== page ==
Does that make it better than SMU overall? No.
Does it make it better than SMU for Texas? No.
Does it make it better than SMU for Big Law placement? Slightly. In 2005, Emory put 4% more in Big Law (according to the amlaw.com composite).


My whole point is straight line uses of the US News rankings is stupid beyond the Top14. It can be used to compare schools in the same state and possibly a similar region; however, people will obsess over it and make terrible decisions based on uneducated guesses.


Yea.. but you're oversimplifying things. Should one choose Brooklyn over GW for NYC biglaw? Nope. Should one choose Brooklyn over BU/BC for NYC biglaw? Nope. Should one choose American over Emory for DC biglaw? Nope. These are all regional schools, yet rankings will make some trump others even in non-primary markets. This is why the T30 or whatever distinction is actually useful. I would take ND over 'Dozo any day of the week for NYC biglaw. Would I take it over Fordham? Hell no, but the T30ish schools are regional yet still beat out other schools in their home turf.
They're more clumped together than the rankings would imply I agree. I don't think BU is any better than Fordham, or ND any better than BC, etc.


Not necessarily. Anyone will say that schools are essentially the same within a certain range of schools. But for school number #49 to have basically identical Big Law prospects as #20 - it shows that straight line comparisons are useless. As I made note of earlier, I'm going to Tulane (#45). It has equal Big Law placement as U of Minnesota (#20; according to the same composite). I'm simply stating that between #15-#50, prospects can very wildly (not only for Big Law, but also for placement in general). Yes Vanderbilt, Fordham, UCLA, and BC all have above average Big Law successes; however beyond those, it simply comes to personal preference. People like to say a "lower" tier one or a "higher" tier one when it could be a worse decision (for Big Law, where they want to practice, etc. etc.) to go to the higher ranked school.

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Re: So what makes Alabama a T30 law school?

Postby Blindmelon » Sun Aug 09, 2009 6:56 pm

Biglaw isn't everything. But if you think it is, and the rankings went just by percentage in biglaw, Fordham and GW would rise a ton in the rankings. Also, GW/Fordham/BC/BU/UIUC/Emory/WUSTL/UT/Vand/UCLA/ND/WM all have almost double the biglaw placement as Tulane and its peer schools (American, RU, etc.), and some have more than triple. These are all T30ish schools and place significantly better warranting their own little category. Yes, U Minnesota is 20 and it doesn't have a very high biglaw placement, but they feed mostly into their home state where biglaw isn't the only thing going and they are also a more selective school than those ranked higher. I agree it becomes more arbitrary the farther you go down the rankings, but to say that Tulane and Vand/BC/UIUC/GW, etc are in the same league is pretty silly.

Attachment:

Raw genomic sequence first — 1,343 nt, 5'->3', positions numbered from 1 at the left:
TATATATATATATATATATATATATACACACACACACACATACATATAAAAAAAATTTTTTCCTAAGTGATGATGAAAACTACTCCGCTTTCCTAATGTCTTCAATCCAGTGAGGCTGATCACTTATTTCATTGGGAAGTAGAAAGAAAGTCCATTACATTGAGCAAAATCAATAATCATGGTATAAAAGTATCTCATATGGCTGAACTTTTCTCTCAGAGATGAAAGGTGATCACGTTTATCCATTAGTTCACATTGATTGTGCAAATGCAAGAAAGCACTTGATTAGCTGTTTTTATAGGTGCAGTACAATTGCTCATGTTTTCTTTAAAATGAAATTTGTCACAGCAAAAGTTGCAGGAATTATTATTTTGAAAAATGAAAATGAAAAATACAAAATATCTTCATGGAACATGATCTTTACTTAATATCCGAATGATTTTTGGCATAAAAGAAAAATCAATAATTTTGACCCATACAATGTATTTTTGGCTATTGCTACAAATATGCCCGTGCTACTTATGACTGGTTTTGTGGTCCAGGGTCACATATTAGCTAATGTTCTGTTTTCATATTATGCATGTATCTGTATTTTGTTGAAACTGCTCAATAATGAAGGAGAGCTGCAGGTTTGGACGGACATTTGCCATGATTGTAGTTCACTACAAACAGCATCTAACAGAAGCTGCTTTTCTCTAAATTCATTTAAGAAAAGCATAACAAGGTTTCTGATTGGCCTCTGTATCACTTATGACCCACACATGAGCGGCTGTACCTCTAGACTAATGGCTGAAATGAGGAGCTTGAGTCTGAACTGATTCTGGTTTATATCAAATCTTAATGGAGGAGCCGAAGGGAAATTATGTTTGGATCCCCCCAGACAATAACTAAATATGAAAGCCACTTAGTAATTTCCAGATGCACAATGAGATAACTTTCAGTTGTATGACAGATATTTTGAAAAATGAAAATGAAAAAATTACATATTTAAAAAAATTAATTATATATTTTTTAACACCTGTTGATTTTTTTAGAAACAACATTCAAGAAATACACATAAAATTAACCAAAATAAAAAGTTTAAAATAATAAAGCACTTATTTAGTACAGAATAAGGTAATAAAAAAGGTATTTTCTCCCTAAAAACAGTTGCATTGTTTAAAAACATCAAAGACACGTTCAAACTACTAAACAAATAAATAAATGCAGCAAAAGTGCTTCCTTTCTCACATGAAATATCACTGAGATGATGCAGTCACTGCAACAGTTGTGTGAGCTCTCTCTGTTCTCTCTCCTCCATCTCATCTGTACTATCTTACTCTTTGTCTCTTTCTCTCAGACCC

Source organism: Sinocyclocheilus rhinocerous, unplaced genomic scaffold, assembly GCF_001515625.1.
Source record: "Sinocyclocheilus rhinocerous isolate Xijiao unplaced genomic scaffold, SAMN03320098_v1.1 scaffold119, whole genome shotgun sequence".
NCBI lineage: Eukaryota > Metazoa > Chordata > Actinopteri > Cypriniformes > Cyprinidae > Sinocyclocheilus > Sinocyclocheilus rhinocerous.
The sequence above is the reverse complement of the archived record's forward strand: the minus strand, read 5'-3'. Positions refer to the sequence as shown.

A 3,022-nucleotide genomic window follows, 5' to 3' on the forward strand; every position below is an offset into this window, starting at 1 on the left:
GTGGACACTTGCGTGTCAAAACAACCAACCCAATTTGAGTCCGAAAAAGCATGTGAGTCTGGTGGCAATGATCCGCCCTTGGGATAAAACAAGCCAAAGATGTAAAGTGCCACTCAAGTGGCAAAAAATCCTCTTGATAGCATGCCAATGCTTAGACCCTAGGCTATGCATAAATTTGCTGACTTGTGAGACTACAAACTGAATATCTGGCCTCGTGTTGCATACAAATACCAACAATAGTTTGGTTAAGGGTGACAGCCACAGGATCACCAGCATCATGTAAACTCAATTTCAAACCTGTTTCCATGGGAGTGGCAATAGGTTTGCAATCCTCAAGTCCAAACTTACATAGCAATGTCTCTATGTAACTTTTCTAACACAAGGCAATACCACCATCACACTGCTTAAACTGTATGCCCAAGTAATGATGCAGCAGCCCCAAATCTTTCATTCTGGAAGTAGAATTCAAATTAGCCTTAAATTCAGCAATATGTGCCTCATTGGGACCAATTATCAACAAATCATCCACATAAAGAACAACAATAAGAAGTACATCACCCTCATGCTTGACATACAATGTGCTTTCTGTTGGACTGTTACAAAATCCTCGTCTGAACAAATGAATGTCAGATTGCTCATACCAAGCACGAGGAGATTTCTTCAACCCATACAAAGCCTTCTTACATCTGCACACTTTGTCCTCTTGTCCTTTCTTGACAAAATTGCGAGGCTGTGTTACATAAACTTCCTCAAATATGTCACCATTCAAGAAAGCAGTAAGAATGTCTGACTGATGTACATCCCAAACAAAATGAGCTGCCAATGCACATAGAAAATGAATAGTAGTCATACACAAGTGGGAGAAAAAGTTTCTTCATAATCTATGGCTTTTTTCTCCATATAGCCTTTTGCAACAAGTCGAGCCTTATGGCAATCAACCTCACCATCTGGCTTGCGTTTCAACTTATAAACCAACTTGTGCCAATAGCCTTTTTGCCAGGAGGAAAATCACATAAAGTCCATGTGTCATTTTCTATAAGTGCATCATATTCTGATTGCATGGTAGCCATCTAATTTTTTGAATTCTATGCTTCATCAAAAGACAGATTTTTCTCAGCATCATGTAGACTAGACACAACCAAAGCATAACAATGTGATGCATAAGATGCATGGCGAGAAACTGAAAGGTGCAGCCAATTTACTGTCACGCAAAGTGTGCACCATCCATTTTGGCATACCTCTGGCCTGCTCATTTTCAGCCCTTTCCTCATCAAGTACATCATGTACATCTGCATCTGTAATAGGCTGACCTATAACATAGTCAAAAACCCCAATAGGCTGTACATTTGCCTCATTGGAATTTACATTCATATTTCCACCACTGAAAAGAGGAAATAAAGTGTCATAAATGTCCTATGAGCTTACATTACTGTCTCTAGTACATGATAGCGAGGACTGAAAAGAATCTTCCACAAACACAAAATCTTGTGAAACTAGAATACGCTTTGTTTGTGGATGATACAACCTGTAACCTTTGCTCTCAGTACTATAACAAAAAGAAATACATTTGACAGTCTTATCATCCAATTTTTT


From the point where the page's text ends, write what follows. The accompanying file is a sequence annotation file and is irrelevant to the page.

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Re: So what makes Alabama a T30 law school?

Postby OperaSoprano » Sun Aug 09, 2009 7:24 pm

Blindmelon wrote:Biglaw isn't everything. But if you think it is, and the rankings went just by percentage in biglaw, Fordham and GW would rise a ton in the rankings. Also, GW/Fordham/BC/BU/UIUC/Emory/WUSTL/UT/Vand/UCLA/ND/WM all have almost double the biglaw placement as Tulane and its peer schools (American, RU, etc.), and some have more than triple. These are all T30ish schools and place significantly better warranting their own little category. Yes, U Minnesota is 20 and it doesn't have a very high biglaw placement, but they feed mostly into their home state where biglaw isn't the only thing going and they are also a more selective school than those ranked higher. I agree it becomes more arbitrary the farther you go down the rankings, but to say that Tulane and Vand/BC/UIUC/GW, etc are in the same league is pretty silly.


Blindmelon, you rock, but I have to quibble with this slightly. Vandy places like GULC (I've seen the data, since I'm Observationalist's apprentice), so it doesn't go on that list. I suspect that UT and UCLA do similarly with market paying (but not necessarily NLJ250) firms in their home regions. I haven't seen the breakdowns, so I won't claim anything, though. Biglaw aside, they're still really good schools.

From 20-30, it's all about region. It would be ridiculous for me to run around claiming that Fordham is "better" than BU, but it certainly places better in NYC (not just biglaw, obviously), and BU obviously places better in Boston.

Is Fordham better than Minnesota? Don't ask Badlydrawn. Is it better than Notre Dame? Edgar wouldn't say so. Is it better than IUB? Clearly Nitsudrx thought otherwise. Is it better than any of those schools for me? Yes. Personal happiness FTW.

Rankings don't tell the whole story. I went and out and got the damn things at half past midnight, and I nearly threw them in the nearest trash receptacle. Geoanthem had to talk me out of it via text.

Look at what the school's recent grads have been up to. Talk to many, many people, and ask questions. This is the surest way to measure the quality of a school.